I try to get outside early in the morning to water the tomatoes, shrubs, flowers, etc. This morning I thought it sure was loud outside. Then I spotted this:
Looked up in the tree and saw another:
I decided this must be the year of the locust. So I came inside and googled year of the locust.....first line of the article was, Do not call Cicada locust. They are not locust!
I wonder if it would be acceptable to call them Katydid? That's what we always called them/ha
I remember being a Brownie Scout and our meeting place was a little building in the middle of many pine trees. The year the katydids came we all had a race to see who could collect the most from the trees. We had so much fun. The pine trees were covered with them.
The nymphs of the periodical cicadas live underground, often at depths of 30 cm (1 ft) or more, feeding on the juices of plant roots. They stay immobile and go through five development stages before constructing an exit tunnel in the spring of their 13th or 17th year. These exit tunnels have a diameter of about 1–1.5 cm (0.4–0.6 in).
The nymphs emerge on a Spring evening when the soil temperature at about 20 cm (8 in) depth is above 17 °C (63 °F). In most years, this works out to late April or early May in far southern states, and late May to early June in the far northern states. Emerging nymphs climb to a suitable place on the nearby vegetation to complete their transformation into an adult cicada. They molt one last time and then spend about six days in the leaves waiting for their exoskeleton to harden completely. Just after this final molt, the teneral adults are white, but darken within an hour.
Adult periodical cicadas live only for a few weeks—by mid-July, all have disappeared. Their short adult life has one purpose: reproduction. The males "sing" a species-specific mating song; like other cicadas, they produce loud sounds using their tymbals. Singing males of a single Magicicada species form aggregations (choruses) that are sexually attractive to females. Males in these choruses alternate bouts of singing with short flights from tree to tree in search of receptive females. Most matings occur in "chorus" trees.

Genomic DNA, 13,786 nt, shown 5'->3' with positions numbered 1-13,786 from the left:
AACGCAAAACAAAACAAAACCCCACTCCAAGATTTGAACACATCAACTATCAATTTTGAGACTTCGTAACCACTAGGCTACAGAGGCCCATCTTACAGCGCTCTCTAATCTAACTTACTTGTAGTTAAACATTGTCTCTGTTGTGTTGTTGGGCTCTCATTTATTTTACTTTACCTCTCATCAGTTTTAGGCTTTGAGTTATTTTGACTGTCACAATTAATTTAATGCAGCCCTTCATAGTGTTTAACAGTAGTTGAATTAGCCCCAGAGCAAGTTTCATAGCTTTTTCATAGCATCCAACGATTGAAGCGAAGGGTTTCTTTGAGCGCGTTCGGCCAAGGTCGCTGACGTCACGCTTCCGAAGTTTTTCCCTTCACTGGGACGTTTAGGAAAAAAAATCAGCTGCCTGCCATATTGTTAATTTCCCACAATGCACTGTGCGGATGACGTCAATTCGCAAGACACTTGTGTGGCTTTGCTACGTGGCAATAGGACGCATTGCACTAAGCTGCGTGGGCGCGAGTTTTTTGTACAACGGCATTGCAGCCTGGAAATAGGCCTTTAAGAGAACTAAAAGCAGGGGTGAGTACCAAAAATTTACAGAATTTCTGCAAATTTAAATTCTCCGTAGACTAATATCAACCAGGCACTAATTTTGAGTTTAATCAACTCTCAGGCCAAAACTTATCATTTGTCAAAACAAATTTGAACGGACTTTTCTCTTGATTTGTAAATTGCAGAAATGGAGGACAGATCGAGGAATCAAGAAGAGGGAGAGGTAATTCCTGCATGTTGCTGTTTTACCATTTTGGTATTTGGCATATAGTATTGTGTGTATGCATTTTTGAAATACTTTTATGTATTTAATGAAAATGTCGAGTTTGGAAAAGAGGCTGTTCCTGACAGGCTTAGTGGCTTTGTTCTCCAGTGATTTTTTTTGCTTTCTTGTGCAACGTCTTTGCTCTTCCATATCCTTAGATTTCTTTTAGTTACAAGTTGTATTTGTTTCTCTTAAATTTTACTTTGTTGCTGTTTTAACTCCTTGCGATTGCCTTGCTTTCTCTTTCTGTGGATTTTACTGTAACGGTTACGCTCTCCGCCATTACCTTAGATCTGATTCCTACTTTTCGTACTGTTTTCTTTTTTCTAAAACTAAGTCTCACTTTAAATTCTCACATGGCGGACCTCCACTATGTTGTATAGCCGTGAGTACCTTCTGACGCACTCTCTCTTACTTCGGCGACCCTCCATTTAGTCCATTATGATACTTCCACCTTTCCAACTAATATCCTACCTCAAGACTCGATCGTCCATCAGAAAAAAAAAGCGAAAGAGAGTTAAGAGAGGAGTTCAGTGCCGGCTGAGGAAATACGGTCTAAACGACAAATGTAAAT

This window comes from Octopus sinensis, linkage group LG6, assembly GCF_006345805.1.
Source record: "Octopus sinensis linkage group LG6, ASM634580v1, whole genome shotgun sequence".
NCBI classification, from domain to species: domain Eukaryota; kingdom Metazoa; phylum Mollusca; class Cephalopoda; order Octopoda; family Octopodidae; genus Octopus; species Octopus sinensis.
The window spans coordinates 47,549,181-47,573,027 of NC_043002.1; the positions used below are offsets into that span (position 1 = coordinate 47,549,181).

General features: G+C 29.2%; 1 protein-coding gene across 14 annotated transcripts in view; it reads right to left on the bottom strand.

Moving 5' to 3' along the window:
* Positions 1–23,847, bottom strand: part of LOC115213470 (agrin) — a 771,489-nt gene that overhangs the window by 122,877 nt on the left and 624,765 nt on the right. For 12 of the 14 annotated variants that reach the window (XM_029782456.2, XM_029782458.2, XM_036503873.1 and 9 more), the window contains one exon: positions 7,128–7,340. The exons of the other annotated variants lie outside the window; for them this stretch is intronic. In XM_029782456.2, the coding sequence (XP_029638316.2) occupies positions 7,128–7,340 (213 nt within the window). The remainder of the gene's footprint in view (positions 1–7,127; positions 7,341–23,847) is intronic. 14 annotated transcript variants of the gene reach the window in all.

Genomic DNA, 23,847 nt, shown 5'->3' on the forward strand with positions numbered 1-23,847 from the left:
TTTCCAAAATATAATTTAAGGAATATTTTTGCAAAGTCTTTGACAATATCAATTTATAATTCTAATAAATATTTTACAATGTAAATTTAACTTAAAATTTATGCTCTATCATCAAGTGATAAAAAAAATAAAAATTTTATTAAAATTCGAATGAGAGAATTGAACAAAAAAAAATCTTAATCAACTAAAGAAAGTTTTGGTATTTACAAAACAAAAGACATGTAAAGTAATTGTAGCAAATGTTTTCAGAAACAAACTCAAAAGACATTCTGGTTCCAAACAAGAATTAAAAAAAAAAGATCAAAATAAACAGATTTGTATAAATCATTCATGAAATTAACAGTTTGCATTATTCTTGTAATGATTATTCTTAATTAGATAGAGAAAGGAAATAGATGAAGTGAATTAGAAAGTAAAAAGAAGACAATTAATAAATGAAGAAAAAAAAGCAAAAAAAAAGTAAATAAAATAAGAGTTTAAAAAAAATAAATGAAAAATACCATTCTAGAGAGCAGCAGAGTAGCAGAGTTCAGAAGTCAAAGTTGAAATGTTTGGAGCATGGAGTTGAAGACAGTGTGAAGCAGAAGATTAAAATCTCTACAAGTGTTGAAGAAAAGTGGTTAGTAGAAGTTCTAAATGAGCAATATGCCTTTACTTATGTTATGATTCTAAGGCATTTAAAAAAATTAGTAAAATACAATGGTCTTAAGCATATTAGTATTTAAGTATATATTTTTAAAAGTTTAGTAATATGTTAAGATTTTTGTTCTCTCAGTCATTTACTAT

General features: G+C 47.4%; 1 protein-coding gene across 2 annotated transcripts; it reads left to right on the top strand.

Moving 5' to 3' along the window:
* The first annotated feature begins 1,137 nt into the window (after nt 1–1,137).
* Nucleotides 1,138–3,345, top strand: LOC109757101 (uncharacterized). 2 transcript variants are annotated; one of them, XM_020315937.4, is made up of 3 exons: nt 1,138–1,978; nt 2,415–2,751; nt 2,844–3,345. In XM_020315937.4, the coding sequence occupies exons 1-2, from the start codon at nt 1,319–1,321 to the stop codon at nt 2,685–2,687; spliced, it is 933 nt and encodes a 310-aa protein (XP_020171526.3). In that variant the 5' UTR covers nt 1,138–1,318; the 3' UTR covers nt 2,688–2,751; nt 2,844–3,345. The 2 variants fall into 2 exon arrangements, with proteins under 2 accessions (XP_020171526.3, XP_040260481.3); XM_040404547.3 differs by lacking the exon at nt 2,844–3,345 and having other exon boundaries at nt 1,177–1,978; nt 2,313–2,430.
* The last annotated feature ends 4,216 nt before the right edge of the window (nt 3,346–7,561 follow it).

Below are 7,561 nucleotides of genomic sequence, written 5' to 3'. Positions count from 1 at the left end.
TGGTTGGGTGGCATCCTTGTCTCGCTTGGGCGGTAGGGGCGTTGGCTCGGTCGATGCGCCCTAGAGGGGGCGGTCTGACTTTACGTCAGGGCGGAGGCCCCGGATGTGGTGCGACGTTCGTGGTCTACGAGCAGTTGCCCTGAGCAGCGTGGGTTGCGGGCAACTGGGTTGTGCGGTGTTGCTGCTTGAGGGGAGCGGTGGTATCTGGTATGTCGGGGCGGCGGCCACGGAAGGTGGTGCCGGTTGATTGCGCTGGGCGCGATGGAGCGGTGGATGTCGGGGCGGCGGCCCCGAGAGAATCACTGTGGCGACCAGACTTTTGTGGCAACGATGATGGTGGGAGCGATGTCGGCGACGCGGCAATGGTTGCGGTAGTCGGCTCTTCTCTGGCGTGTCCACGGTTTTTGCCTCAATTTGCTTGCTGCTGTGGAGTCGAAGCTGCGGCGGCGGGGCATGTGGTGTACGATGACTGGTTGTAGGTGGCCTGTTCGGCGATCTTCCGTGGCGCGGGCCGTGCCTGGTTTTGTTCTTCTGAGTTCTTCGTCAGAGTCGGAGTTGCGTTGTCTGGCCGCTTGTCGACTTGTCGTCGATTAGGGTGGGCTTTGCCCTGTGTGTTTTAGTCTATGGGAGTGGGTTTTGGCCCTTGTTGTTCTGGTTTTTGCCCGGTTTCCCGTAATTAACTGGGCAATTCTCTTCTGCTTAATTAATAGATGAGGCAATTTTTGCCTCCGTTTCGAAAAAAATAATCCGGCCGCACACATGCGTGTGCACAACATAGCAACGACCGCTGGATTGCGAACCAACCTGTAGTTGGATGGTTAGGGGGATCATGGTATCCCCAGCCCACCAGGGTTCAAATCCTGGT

Receptive females respond to the calls of conspecific males with timed wing-flicks, which attract the males for mating. The sounds of a "chorus"—a group of males—can be deafening and reach 100 dB. In addition to their "calling" or "congregating" song, males produce a distinctive courtship song when approaching an individual female.
After mating, the female cuts V-shaped slits in the bark of young twigs and lays approximately 20 eggs in each, for a total of 600 or more eggs. After about six to ten weeks, the eggs hatch and the newborn nymphs drop to the ground, where they burrow and begin another 13 or 17-year cycle.
Pretty amazing I think.
The ones I am hearing belong to Brood XIX, The Great Southern Brood: AL, AR, GA, IN, IL, KY, TN, LA, MO, MS, NC, OK, SC, TN, VA.
If you hear them (and believe me you will, if they are in your area) take the kids out and teach them about the Cicada....it will be 13 years before they reappear!